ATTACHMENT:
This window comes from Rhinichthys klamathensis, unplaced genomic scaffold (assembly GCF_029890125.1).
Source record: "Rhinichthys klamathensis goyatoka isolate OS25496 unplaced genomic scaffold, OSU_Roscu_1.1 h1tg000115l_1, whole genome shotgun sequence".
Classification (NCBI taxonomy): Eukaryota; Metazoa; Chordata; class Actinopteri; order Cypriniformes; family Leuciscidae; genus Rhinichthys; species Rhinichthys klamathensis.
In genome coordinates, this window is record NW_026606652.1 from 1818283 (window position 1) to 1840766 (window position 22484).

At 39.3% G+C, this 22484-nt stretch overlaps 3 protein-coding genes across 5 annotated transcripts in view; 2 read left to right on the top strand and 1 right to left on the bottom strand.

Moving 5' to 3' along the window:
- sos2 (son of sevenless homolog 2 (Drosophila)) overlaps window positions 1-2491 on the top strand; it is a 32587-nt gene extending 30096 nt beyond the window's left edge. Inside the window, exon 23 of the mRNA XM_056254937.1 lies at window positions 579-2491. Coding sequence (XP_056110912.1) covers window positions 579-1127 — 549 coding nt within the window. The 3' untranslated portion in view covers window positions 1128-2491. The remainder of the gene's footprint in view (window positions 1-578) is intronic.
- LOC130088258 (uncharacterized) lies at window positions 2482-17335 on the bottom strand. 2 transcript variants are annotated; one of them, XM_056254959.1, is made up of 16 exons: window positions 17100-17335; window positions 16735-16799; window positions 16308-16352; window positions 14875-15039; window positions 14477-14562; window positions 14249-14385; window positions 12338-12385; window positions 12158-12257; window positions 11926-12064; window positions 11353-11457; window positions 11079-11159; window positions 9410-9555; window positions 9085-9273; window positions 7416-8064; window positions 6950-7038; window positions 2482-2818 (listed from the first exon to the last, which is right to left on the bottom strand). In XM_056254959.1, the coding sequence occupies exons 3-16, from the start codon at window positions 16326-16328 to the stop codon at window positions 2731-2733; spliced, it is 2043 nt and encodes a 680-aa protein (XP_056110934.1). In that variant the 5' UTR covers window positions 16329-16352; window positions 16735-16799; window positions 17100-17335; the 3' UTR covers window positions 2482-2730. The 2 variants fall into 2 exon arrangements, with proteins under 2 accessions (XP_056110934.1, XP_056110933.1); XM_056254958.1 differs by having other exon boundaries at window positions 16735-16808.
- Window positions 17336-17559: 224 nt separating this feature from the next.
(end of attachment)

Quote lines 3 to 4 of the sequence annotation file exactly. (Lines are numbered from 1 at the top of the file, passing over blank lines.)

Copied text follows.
Classification (NCBI taxonomy): Eukaryota; Metazoa; Chordata; class Actinopteri; order Cypriniformes; family Leuciscidae; genus Rhinichthys; species Rhinichthys klamathensis.
In genome coordinates, this window is record NW_026606652.1 from 1818283 (window position 1) to 1840766 (window position 22484).